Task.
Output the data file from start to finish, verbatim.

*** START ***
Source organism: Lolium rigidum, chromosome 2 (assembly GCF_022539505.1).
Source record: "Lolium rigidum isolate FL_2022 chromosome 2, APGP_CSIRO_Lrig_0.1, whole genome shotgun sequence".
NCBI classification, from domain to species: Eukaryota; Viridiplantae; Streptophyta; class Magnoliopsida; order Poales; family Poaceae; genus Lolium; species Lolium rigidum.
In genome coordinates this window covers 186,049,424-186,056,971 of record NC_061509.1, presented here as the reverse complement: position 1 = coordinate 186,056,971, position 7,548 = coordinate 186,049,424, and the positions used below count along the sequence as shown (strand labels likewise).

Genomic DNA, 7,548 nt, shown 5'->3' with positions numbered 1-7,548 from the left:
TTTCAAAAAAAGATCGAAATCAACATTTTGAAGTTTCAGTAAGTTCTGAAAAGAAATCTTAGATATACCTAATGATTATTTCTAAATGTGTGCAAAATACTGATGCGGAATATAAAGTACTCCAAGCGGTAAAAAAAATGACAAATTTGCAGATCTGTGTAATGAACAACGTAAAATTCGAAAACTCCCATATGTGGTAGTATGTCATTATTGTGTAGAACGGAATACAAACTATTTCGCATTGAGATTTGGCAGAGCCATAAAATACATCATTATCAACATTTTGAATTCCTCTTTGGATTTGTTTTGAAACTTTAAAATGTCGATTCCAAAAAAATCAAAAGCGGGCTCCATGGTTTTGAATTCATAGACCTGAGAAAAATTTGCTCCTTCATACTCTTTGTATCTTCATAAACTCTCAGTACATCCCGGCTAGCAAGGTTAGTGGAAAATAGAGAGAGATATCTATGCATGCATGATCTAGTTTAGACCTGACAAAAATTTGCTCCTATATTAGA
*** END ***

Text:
Source organism: Lolium rigidum, chromosome 2 (assembly GCF_022539505.1).
Source record: "Lolium rigidum isolate FL_2022 chromosome 2, APGP_CSIRO_Lrig_0.1, whole genome shotgun sequence".
NCBI classification, from domain to species: Eukaryota; Viridiplantae; Streptophyta; class Magnoliopsida; order Poales; family Poaceae; genus Lolium; species Lolium rigidum.
In genome coordinates this window covers 186,049,424-186,056,971 of record NC_061509.1, presented here as the reverse complement: position 1 = coordinate 186,056,971, position 7,548 = coordinate 186,049,424, and the positions used below count along the sequence as shown (strand labels likewise).

Genomic DNA, 7,548 nt, shown 5'->3' with positions numbered 1-7,548 from the left:
TTTCAAAAAAAGATCGAAATCAACATTTTGAAGTTTCAGTAAGTTCTGAAAAGAAATCTTAGATATACCTAATGATTATTTCTAAATGTGTGCAAAATACTGATGCGGAATATAAAGTACTCCAAGCGGTAAAAAAAATGACAAATTTGCAGATCTGTGTAATGAACAACGTAAAATTCGAAAACTCCCATATGTGGTAGTATGTCATTATTGTGTAGAACGGAATACAAACTATTTCGCATTGAGATTTGGCAGAGCCATAAAATACATCATTATCAACATTTTGAATTCCTCTTTGGATTTGTTTTGAAACTTTAAAATGTCGATTCCAAAAAAATCAAAAGCGGGCTCCATGGTTTTGAATTCATAGACCTGAGAAAAATTTGCTCCTTCATACTCTTTGTATCTTCATAAACTCTCAGTACATCCCGGCTAGCAAGGTTAGTGGAAAATAGAGAGAGATATCTATGCATGCATGATCTAGTTTAGACCTGACAAAAATTTGCTCCTATATTAGA